Keyword Q&A
[ Chess Pieces Movement Guide ]


Keyword Query: Chess Pieces Movement Guide
Interpretation:
You're after a guide that shows how the individual Chess Pieces move about the Chessboard.

When experienced players refer to Chess "Pieces", they're usually referring to the Knights, Bishops, Rooks, Queens and Kings ... but NOT the Pawns.

However, as most beginners just lump them altogether and refer to them all as "Pieces", we'll show the movement for both Pawns and Pieces, here.

We'll kick of this Chess Pieces Movement Guide with the Pawns:


Pawns

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Movement of the Pawns
On their very first move, Pawns can advance either 1 or 2 squares.

Thereafter, a Pawn can only advance 1 square per turn.

As for capturing, Pawns can only capture diagonally, one square in front of them, to the left or right.

So, that's sorts out the Pawns, for this Chess Pieces Movement Guide - just remember, from now on Pieces refer to all material on the Chessboard, except Pawns.


Knights

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Movement of the Knights
Knights move in an L-shaped pattern and can move over the board, in that way, in any direction.

Capturing can only be achieved if the enemy target is sitting on a square, at the end of one of the Knight's L-shaped patterns.

Bishops

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Movement of the Bishops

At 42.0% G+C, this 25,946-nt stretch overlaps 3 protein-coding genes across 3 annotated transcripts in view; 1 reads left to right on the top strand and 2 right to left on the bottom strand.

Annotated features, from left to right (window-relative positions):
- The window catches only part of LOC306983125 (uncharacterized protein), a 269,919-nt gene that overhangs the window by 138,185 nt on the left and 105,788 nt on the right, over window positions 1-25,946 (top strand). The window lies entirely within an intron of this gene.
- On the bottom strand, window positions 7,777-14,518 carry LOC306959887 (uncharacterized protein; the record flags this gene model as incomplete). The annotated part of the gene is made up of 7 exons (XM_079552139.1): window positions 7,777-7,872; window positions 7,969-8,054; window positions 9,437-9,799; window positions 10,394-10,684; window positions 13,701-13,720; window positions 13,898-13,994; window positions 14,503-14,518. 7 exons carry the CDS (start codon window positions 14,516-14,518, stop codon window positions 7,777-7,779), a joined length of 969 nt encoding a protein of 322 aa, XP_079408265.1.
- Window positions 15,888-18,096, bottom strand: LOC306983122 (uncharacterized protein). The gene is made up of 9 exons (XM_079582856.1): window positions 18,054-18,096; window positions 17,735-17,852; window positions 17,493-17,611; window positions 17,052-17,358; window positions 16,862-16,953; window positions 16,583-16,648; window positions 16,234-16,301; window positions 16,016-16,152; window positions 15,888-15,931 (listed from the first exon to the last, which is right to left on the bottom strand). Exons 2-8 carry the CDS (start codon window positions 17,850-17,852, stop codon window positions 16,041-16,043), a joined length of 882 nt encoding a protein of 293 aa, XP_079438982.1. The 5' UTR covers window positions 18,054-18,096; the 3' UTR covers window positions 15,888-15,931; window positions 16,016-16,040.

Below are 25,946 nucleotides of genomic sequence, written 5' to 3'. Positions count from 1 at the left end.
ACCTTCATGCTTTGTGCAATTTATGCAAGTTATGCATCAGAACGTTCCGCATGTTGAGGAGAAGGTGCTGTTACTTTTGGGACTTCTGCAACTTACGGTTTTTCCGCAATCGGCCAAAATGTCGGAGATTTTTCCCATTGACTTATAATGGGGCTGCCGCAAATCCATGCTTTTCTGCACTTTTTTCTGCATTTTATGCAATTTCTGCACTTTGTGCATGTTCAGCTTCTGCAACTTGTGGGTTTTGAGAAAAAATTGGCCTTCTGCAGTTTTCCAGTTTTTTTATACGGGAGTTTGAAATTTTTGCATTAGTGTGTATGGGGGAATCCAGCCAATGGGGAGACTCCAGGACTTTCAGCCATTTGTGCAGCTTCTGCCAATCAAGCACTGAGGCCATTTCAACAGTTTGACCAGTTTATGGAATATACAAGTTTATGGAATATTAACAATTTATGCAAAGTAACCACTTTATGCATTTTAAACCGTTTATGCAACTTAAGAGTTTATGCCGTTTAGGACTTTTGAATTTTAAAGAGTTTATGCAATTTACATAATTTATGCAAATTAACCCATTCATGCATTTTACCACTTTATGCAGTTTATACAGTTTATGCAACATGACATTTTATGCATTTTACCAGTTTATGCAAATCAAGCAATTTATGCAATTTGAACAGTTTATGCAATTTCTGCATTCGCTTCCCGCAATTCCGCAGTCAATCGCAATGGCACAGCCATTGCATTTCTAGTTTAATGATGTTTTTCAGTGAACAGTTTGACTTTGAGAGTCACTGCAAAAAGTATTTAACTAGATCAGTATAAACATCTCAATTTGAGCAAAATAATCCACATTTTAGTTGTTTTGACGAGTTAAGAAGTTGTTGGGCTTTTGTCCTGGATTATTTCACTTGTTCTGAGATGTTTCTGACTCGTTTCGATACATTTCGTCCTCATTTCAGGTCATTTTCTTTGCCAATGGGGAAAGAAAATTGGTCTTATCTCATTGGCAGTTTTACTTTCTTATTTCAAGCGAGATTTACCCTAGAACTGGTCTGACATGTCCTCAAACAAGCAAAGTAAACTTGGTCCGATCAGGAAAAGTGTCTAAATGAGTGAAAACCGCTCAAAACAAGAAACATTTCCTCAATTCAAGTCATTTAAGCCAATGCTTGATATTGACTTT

Bishops can only move diagonally, along the single-color square they start the game on.

However, they can move to any square, along their available diagonals, providing their path isn't blocked.

Rooks

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Movement of the Rooks
A Rook can quickly switch places with their King, by 'Castling' ... Movement [1] shows White Castling Kingside; Movement [2] shows Black Castling Queenside.

Only Rooks and Kings can take part in Castling and it can only happen ONCE, for each side, in any game.

Rooks can reach from one side of the Chessboard, to the other, in a single turn, providing their path is clear.

Although, if their path is clear, as shown in Movement [6], a Rook doesn't have to leave its own territory, yet can still attack at the heart of the enemy's territory.

Rooks CANNOT move diagonally, which is why White's King had to move, to escape Check (see Movements [6] & [7].

Queens

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Movement of the Queens
Queens can move and capture along both the straights and the diagonals.

Providing their path is clear, they can get from one side of the Chessboard, to the other, in a single turn.

Kings

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Movement of the Kings
Like the Queen, the King can move in any direction.

However, like the Pawn, it is restricted to one square move, per turn. This is shown with Black's King (see Movements [2], [4] & [6]).

The exception is when 'Castling' ... This is a special move between Kings and Rooks, which allows them to switch about in a single turn.

Movement [1] shows the path being cleared for White to Castle Kingside.

Movement [3] shows the outcome of Kingside Castling.

And that concludes your Chess Pieces Movement Guide.


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